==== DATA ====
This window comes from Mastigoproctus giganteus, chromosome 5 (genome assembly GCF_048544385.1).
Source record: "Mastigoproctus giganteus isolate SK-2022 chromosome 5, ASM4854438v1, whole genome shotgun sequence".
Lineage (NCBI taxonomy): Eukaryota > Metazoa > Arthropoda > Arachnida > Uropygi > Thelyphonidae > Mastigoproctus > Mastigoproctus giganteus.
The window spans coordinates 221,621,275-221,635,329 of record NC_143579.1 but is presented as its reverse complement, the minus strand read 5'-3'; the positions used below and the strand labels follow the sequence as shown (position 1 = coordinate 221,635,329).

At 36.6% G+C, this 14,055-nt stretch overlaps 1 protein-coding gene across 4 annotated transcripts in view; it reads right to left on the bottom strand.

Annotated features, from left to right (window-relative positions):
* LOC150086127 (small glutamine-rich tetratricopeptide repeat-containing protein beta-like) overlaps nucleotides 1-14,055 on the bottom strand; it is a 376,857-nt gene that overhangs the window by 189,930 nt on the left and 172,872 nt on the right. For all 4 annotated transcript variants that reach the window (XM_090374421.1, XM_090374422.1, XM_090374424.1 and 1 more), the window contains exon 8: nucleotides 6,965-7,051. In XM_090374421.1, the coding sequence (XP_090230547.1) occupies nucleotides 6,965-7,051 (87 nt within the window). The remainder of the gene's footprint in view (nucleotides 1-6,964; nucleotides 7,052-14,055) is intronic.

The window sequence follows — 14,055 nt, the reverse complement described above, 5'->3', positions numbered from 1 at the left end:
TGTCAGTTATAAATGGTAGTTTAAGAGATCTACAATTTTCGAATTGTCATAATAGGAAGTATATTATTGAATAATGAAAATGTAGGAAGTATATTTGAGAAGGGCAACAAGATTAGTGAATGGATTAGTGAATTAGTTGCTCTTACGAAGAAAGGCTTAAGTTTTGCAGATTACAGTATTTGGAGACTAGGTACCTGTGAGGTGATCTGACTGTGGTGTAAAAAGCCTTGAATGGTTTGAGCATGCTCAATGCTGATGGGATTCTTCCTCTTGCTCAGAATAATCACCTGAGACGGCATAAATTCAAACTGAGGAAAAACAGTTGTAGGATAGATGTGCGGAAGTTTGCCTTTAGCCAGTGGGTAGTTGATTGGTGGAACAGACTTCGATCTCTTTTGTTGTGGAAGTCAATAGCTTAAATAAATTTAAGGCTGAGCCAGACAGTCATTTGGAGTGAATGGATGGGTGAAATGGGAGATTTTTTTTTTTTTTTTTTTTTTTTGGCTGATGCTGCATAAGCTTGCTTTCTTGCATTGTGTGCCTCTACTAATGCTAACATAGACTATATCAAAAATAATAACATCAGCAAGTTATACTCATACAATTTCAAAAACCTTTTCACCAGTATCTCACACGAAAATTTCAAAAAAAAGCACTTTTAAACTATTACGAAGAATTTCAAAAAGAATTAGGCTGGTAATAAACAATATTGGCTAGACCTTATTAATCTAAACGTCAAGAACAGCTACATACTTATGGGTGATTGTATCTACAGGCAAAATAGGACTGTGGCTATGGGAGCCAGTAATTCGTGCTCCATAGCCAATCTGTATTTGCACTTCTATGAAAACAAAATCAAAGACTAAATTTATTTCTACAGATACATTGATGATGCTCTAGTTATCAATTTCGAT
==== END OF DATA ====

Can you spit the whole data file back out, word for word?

This window comes from Mastigoproctus giganteus, chromosome 5 (genome assembly GCF_048544385.1).
Source record: "Mastigoproctus giganteus isolate SK-2022 chromosome 5, ASM4854438v1, whole genome shotgun sequence".
Lineage (NCBI taxonomy): Eukaryota > Metazoa > Arthropoda > Arachnida > Uropygi > Thelyphonidae > Mastigoproctus > Mastigoproctus giganteus.
The window spans coordinates 221,621,275-221,635,329 of record NC_143579.1 but is presented as its reverse complement, the minus strand read 5'-3'; the positions used below and the strand labels follow the sequence as shown (position 1 = coordinate 221,635,329).

At 36.6% G+C, this 14,055-nt stretch overlaps 1 protein-coding gene across 4 annotated transcripts in view; it reads right to left on the bottom strand.

Annotated features, from left to right (window-relative positions):
* LOC150086127 (small glutamine-rich tetratricopeptide repeat-containing protein beta-like) overlaps nucleotides 1-14,055 on the bottom strand; it is a 376,857-nt gene that overhangs the window by 189,930 nt on the left and 172,872 nt on the right. For all 4 annotated transcript variants that reach the window (XM_090374421.1, XM_090374422.1, XM_090374424.1 and 1 more), the window contains exon 8: nucleotides 6,965-7,051. In XM_090374421.1, the coding sequence (XP_090230547.1) occupies nucleotides 6,965-7,051 (87 nt within the window). The remainder of the gene's footprint in view (nucleotides 1-6,964; nucleotides 7,052-14,055) is intronic.

The window sequence follows — 14,055 nt, the reverse complement described above, 5'->3', positions numbered from 1 at the left end:
TGTCAGTTATAAATGGTAGTTTAAGAGATCTACAATTTTCGAATTGTCATAATAGGAAGTATATTATTGAATAATGAAAATGTAGGAAGTATATTTGAGAAGGGCAACAAGATTAGTGAATGGATTAGTGAATTAGTTGCTCTTACGAAGAAAGGCTTAAGTTTTGCAGATTACAGTATTTGGAGACTAGGTACCTGTGAGGTGATCTGACTGTGGTGTAAAAAGCCTTGAATGGTTTGAGCATGCTCAATGCTGATGGGATTCTTCCTCTTGCTCAGAATAATCACCTGAGACGGCATAAATTCAAACTGAGGAAAAACAGTTGTAGGATAGATGTGCGGAAGTTTGCCTTTAGCCAGTGGGTAGTTGATTGGTGGAACAGACTTCGATCTCTTTTGTTGTGGAAGTCAATAGCTTAAATAAATTTAAGGCTGAGCCAGACAGTCATTTGGAGTGAATGGATGGGTGAAATGGGAGATTTTTTTTTTTTTTTTTTTTTTTTGGCTGATGCTGCATAAGCTTGCTTTCTTGCATTGTGTGCCTCTACTAATGCTAACATAGACTATATCAAAAATAATAACATCAGCAAGTTATACTCATACAATTTCAAAAACCTTTTCACCAGTATCTCACACGAAAATTTCAAAAAAAAGCACTTTTAAACTATTACGAAGAATTTCAAAAAGAATTAGGCTGGTAATAAACAATATTGGCTAGACCTTATTAATCTAAACGTCAAGAACAGCTACATACTTATGGGTGATTGTATCTACAGGCAAAATAGGACTGTGGCTATGGGAGCCAGTAATTCGTGCTCCATAGCCAATCTGTATTTGCACTTCTATGAAAACAAAATCAAAGACTAAATTTATTTCTACAGATACATTGATGATGCTCTAGTTATCAATTTCGAT